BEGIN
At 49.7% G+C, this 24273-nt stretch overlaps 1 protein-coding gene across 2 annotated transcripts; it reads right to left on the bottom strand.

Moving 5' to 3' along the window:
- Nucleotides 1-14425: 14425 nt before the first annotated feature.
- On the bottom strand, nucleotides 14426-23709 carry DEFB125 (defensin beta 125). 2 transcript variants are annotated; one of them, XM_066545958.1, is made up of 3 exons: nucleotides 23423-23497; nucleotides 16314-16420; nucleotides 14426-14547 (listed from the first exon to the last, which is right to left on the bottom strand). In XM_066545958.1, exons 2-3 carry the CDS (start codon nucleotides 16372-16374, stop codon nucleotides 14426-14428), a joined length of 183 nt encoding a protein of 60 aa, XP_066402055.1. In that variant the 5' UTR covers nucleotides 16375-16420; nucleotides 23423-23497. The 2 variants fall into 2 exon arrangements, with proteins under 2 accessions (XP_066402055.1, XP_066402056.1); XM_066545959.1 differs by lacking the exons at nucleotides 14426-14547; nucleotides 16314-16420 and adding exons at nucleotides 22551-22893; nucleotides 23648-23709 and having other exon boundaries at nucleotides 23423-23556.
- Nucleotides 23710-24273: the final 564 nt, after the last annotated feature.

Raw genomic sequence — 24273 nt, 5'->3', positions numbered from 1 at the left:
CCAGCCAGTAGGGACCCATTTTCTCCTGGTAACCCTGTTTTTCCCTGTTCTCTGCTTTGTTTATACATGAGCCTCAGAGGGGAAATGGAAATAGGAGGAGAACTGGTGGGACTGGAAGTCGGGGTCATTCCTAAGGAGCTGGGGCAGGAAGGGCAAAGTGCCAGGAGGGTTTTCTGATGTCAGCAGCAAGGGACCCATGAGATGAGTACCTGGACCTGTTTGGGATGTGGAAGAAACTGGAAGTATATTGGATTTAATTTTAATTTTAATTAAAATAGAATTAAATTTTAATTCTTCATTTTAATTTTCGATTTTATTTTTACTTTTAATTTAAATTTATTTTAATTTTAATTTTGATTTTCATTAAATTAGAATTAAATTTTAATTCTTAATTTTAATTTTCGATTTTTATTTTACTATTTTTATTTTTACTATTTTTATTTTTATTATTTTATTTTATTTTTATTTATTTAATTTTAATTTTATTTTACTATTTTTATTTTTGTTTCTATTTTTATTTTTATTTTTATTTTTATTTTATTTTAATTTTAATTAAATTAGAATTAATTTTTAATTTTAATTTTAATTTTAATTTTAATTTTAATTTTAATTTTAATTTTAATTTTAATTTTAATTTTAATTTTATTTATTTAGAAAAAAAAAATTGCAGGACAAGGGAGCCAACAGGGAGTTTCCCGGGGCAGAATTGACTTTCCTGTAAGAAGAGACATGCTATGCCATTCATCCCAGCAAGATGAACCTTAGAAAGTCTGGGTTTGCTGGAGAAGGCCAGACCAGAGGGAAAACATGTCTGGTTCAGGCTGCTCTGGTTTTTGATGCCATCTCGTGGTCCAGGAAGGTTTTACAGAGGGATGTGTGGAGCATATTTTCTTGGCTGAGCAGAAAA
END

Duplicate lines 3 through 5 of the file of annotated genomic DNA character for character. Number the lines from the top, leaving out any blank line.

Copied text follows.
- Nucleotides 1-14425: 14425 nt before the first annotated feature.
- On the bottom strand, nucleotides 14426-23709 carry DEFB125 (defensin beta 125). 2 transcript variants are annotated; one of them, XM_066545958.1, is made up of 3 exons: nucleotides 23423-23497; nucleotides 16314-16420; nucleotides 14426-14547 (listed from the first exon to the last, which is right to left on the bottom strand). In XM_066545958.1, exons 2-3 carry the CDS (start codon nucleotides 16372-16374, stop codon nucleotides 14426-14428), a joined length of 183 nt encoding a protein of 60 aa, XP_066402055.1. In that variant the 5' UTR covers nucleotides 16375-16420; nucleotides 23423-23497. The 2 variants fall into 2 exon arrangements, with proteins under 2 accessions (XP_066402055.1, XP_066402056.1); XM_066545959.1 differs by lacking the exons at nucleotides 14426-14547; nucleotides 16314-16420 and adding exons at nucleotides 22551-22893; nucleotides 23648-23709 and having other exon boundaries at nucleotides 23423-23556.
- Nucleotides 23710-24273: the final 564 nt, after the last annotated feature.